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Weak Nailbeds and Skin Lesions? Managing Lichen Planus

If you notice that your toenails are thinning or splitting, or if you notice purplish flat bumps on your skin, you may be dealing with an inflammatory skin condition called lichen planus. Make sure to visit a dermatologist for a diagnosis and to rule out other similar skin conditions. Read on to learn more about this condition and how to treat it.

What Are Some Symptoms of Lichen Planus?

A lot of people may not realize they have lichen planus because the symptoms can vary widely, and they can be similar to other skin conditions. Lichen planus can cause swelling and irritation on your skin, scalp, nails, and mucous membranes.

Some other symptoms you may experience are:

  • Itchiness
  • Lacy white patches inside your mouth or on your tongue
  • Hair loss or changes in scalp color
  • Nailbed damage or loss
  • Lesions

While a lot of bumps will appear purplish, others may present in various forms, such as blisters or ring-shaped bumps. These bumps mainly form on the ankles, hands, wrists, forearms, and sometimes the genitals.

What Causes This Skin Condition?

If the immune system attacks the body’s skin and mucous membranes, you can develop lichen planus — people with autoimmune diseases are especially prone to this skin condition.

However, lichen planus can also be triggered by:

  • A reaction to certain metals, pigments, or chemicals
  • Certain medications for arthritis or heart disease
  • Certain pain relievers
  • Hepatitis B or C

Lichen planus can manifest as an acute infection or a chronic issue. In many cases, it goes away on its own. However, you should see a dermatologist anyway since you may have a case of chronic lichen planus. If lichen planus doesn’t resolve on its own, it can leave scars, increase your risk of hearing loss and oral cancer, and cause sexual dysfunction.

How Is It Diagnosed?

Your dermatologist may do a physical exam of your skin to look for telltale lesions. Your dermatologist may also do a punch biopsy. During a punch biopsy, your dermatologist will use a circular tool to remove a small sample of skin. They will then use a few stitches to close the wound. Your dermatologist can look at that skin sample under a microscope to confirm a diagnosis of lichen planus and rule out other skin conditions.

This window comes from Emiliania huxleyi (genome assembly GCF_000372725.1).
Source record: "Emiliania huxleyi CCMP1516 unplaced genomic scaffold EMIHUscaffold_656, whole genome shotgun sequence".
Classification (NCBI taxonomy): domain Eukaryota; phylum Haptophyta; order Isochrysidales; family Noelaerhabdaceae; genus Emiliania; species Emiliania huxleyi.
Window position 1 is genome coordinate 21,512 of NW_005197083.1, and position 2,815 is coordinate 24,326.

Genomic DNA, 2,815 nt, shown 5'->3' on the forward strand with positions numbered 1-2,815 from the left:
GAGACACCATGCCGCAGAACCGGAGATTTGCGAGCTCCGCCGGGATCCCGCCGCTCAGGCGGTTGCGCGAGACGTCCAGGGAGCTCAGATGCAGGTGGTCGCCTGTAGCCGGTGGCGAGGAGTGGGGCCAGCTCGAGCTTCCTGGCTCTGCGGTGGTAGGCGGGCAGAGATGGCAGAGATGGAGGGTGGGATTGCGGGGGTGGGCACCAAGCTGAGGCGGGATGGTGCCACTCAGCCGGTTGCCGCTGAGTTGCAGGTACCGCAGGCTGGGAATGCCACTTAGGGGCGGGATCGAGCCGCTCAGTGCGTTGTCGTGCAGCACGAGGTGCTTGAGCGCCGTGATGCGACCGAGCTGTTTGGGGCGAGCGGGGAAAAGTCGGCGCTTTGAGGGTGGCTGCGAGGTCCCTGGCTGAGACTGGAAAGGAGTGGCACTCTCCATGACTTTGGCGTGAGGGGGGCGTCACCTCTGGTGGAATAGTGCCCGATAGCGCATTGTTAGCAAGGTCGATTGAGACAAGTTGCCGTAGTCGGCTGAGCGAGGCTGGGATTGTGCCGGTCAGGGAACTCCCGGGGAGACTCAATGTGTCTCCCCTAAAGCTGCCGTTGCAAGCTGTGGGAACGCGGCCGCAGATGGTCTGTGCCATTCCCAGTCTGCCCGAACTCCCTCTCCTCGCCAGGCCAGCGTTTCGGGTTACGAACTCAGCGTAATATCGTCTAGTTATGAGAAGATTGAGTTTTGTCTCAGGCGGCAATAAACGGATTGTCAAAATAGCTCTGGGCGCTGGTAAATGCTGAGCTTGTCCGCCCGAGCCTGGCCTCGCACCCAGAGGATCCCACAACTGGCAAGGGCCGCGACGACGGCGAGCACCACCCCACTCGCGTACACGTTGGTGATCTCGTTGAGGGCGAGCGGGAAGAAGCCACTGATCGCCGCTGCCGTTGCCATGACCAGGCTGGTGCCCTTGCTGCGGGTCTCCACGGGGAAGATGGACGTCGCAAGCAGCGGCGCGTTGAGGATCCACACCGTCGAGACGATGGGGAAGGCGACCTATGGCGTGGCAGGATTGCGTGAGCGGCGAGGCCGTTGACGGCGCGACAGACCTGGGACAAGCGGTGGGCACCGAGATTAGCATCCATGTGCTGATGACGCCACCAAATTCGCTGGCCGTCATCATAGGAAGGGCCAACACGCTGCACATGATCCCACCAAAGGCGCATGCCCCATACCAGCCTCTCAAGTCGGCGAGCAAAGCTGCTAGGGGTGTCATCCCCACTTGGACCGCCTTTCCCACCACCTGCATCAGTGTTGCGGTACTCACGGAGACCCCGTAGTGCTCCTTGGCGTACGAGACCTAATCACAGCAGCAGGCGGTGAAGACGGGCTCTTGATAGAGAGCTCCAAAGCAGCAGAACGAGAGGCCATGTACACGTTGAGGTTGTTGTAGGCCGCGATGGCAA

How Can You Treat It?

Your dermatologist may set you up with some steroid creams so that you can get relief from any redness and inflammation. If you have a more severe case, then your doctor may recommend that you take steroid tablets orally. For different strains of this disease — and for bumps on fingers and toes — your doctor may prescribe an oral retinoid as a secondary line of defense.

If your lichen planus is caused by allergies, like to certain metals, then you may want to use antihistamines to reduce the swelling and itchiness.

Some dermatologists offer phototherapy with ultraviolet (UV) light to reduce symptoms. UV light can penetrate the skin and slow the growth of inflammatory skin cells. If you have other skin conditions in conjunction to lichen planus — like psoriasis — UV therapy could be a good option. It may take about six to eight treatments to relieve symptoms.  

If you have bumps on your mucous membranes, like inside your mouth, it may be painful to eat or talk. Your doctor could prescribe medicated mouthwashes or lozenges to reduce the pain.

Lastly, if your doctor determines that the lichen planus was caused by a medication for another condition, like to treat arthritis, you may need to look into alternatives so that you don’t develop chronic lichen planus.

Get in touch with us at East Carolina Dermatology and Skin Surgery, PLLC, today for more information.

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